A divisive style, matte wraps gained popularity throughout the 2010s and remain an often-seen choice (if not quite as regularly nowadays). As such, there remains a wide range of suppliers offering numerous matte color choices beyond the obvious blacks and greys. So, if you want to give off a bit of a villainous aura, consider a matte wrap… or perhaps the option we’re about to touch on next.

front 3/4 of Modified BMW M5 E60


For some people, pure matte wraps are just a little too extreme; too visually blunt. We’ve even heard the opinion that they can make a car look as though it’s still a work in progress, rather than the finished article.

So, if you want the flatter look, but would prefer your car to have more reflective qualities (and thus look a bit more like an OEM option), satin wraps could be the perfect solution.

Garage Ill X Gecko Wide Arch Audi R8 front-profile

Matte Metallic

If satin is getting nearer to what you’re looking for, but still doesn’t quite fit the bill, then you might like to go down the matte metallic route instead.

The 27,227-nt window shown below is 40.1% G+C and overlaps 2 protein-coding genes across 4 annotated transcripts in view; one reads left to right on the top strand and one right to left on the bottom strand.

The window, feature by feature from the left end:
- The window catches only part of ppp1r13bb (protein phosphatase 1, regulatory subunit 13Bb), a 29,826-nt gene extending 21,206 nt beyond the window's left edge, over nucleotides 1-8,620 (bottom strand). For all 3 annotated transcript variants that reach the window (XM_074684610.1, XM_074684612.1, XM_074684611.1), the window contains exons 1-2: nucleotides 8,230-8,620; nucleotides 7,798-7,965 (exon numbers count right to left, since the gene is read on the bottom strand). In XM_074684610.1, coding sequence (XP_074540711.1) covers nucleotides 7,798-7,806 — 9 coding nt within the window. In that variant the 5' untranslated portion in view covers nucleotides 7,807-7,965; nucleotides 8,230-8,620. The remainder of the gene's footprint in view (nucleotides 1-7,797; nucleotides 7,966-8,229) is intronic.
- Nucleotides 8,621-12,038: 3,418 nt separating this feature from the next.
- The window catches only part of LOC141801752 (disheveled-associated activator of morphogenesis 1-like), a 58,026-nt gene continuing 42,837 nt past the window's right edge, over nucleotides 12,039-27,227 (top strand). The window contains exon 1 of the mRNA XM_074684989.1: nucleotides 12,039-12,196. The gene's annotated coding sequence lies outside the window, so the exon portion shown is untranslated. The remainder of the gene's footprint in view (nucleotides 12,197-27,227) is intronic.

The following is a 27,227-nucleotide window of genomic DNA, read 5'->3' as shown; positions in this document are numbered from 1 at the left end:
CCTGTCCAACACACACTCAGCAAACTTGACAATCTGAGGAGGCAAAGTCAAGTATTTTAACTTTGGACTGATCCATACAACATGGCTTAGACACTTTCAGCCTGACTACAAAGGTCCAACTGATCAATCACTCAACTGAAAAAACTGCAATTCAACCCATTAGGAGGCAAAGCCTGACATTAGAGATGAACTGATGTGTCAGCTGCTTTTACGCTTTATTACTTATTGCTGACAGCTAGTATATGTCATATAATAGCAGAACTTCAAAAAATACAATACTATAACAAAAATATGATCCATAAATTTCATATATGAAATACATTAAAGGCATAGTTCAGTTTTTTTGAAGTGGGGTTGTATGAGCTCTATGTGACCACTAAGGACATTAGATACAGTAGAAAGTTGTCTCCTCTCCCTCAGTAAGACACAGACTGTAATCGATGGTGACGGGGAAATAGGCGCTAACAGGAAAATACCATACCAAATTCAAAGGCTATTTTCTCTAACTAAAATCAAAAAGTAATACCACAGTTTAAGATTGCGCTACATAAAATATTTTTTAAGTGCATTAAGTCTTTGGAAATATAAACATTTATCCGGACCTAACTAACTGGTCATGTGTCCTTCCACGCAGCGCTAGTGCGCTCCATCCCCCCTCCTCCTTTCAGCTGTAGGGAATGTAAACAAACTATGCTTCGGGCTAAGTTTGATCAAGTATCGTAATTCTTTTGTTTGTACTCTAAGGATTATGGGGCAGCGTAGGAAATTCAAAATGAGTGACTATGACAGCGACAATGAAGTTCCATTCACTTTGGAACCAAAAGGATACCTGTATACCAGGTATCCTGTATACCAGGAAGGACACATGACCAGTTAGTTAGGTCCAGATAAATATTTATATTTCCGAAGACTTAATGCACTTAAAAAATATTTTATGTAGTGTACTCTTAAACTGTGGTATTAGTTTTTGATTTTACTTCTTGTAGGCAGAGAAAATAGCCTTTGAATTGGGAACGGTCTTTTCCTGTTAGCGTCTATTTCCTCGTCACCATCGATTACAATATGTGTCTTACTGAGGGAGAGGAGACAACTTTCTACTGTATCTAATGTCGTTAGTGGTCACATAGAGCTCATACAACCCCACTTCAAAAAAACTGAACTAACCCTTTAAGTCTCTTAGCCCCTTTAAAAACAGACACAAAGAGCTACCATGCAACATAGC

This option gives you the best of both worlds: a matte vinyl, with metallic flakes mixed into the base layer. The end result is minimal shine but crisp metal reflective qualities, arguably positioning it between matte and satin on the ‘shiny scale’ that I’ve just come up with. It’s a tricky one to describe, but hopefully the example given above can do the talking for me.

Pearlescent GT-R

Pearlescent / Flip

Not sure which color will suit your car the best? No problem. Typically based on wraps with a metallic finish, pearlescent or ‘flip’ wraps change color depending upon the angle that you’re viewing from. It’s all to do with the direction of light reflecting off the body panels. Very cool stuff, but also very nerdy.

Believe it or not, the concept has been around for quite a while. Plucky British marques, TVR and MG, even used to offer flip colors as factory options back in the early 2000s. Still, you don’t see many cars sporting this look today, so if you want to stand out from the crowd, this is a great way to do so.

Custom Ford F-1

Brushed Metal

Metallic wraps attempt to mimic the visual qualities of a metal, but what if you simply like the look of a certain metal, and want to replicate it? That’s where brushed metal wraps come into play.